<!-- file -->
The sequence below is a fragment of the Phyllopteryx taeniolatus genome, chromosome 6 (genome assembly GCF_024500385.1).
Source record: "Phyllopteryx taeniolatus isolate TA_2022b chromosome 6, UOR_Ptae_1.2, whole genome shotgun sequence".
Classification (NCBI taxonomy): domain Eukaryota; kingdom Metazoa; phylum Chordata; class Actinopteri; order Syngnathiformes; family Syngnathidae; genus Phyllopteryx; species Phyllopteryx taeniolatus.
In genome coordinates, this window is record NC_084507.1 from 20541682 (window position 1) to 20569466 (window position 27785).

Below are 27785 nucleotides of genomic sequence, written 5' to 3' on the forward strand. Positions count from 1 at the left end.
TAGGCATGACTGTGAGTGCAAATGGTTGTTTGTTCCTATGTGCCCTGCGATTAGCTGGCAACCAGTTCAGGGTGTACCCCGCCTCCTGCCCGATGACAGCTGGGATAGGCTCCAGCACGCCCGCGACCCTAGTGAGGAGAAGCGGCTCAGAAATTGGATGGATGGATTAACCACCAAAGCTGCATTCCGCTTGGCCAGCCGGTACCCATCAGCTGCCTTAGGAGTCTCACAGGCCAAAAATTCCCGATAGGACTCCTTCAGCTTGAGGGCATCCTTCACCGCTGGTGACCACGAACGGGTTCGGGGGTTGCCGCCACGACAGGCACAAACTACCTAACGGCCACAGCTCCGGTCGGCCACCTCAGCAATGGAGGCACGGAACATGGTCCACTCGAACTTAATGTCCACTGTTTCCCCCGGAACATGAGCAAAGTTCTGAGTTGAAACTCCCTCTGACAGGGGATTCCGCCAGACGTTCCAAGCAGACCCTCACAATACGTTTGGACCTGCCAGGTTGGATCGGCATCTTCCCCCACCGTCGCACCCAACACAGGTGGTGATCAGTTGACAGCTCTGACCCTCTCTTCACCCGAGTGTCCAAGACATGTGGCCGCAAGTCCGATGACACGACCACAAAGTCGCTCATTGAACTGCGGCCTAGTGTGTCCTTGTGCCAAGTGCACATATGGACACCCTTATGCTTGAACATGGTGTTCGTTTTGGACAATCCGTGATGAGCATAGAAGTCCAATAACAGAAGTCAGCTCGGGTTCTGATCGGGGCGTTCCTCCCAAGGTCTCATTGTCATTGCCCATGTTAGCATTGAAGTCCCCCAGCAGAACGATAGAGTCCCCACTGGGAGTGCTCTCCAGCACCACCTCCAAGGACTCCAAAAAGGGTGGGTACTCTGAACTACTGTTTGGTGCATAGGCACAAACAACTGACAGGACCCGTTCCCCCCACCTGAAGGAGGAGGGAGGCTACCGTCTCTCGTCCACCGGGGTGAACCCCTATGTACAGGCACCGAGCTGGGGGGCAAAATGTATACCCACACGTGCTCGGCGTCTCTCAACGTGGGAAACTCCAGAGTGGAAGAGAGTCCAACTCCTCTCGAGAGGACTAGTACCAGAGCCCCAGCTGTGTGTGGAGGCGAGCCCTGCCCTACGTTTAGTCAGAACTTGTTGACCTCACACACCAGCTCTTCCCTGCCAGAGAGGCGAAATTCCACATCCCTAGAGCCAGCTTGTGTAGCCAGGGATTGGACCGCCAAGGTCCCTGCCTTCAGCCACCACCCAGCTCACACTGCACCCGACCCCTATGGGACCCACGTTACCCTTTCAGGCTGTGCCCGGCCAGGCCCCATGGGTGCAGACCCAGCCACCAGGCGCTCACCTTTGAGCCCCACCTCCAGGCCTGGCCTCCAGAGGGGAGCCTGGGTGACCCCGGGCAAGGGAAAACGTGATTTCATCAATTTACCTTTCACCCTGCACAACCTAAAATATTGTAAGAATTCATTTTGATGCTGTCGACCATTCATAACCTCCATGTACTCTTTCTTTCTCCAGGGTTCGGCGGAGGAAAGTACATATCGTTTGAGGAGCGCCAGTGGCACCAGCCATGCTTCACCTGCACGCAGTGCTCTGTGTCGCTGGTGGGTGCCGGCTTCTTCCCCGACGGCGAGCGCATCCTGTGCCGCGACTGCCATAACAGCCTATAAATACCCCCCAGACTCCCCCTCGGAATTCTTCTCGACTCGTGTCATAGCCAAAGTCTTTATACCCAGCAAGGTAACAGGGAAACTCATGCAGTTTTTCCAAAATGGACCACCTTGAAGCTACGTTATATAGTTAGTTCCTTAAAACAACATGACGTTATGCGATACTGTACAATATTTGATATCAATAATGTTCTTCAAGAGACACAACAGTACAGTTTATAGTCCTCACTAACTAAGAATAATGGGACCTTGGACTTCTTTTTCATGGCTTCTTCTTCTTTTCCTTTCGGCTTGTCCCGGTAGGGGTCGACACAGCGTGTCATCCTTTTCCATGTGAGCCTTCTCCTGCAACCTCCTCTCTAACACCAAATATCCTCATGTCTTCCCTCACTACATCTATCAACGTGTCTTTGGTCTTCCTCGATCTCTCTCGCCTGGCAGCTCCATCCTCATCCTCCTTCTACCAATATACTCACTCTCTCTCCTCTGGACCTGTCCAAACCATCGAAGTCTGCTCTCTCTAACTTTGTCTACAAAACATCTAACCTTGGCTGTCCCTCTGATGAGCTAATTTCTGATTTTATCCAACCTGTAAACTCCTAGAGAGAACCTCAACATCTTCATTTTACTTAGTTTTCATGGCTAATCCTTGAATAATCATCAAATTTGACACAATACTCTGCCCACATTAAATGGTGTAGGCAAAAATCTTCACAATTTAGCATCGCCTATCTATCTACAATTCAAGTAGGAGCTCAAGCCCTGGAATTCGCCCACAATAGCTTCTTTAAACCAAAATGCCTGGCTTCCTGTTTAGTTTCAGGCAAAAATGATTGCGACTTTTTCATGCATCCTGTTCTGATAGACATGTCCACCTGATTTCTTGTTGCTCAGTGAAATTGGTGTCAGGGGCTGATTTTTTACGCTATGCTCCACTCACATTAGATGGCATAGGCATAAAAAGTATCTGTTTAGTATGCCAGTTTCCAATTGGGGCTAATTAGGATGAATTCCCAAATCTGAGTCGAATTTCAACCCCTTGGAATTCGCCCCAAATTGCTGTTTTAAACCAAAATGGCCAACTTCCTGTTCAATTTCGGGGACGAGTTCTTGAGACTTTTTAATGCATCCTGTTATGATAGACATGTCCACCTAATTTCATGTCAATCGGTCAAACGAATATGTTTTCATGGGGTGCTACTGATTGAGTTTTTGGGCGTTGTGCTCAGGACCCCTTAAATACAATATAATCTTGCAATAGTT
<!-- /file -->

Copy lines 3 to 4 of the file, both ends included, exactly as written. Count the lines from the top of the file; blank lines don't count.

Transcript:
Classification (NCBI taxonomy): domain Eukaryota; kingdom Metazoa; phylum Chordata; class Actinopteri; order Syngnathiformes; family Syngnathidae; genus Phyllopteryx; species Phyllopteryx taeniolatus.
In genome coordinates, this window is record NC_084507.1 from 20541682 (window position 1) to 20569466 (window position 27785).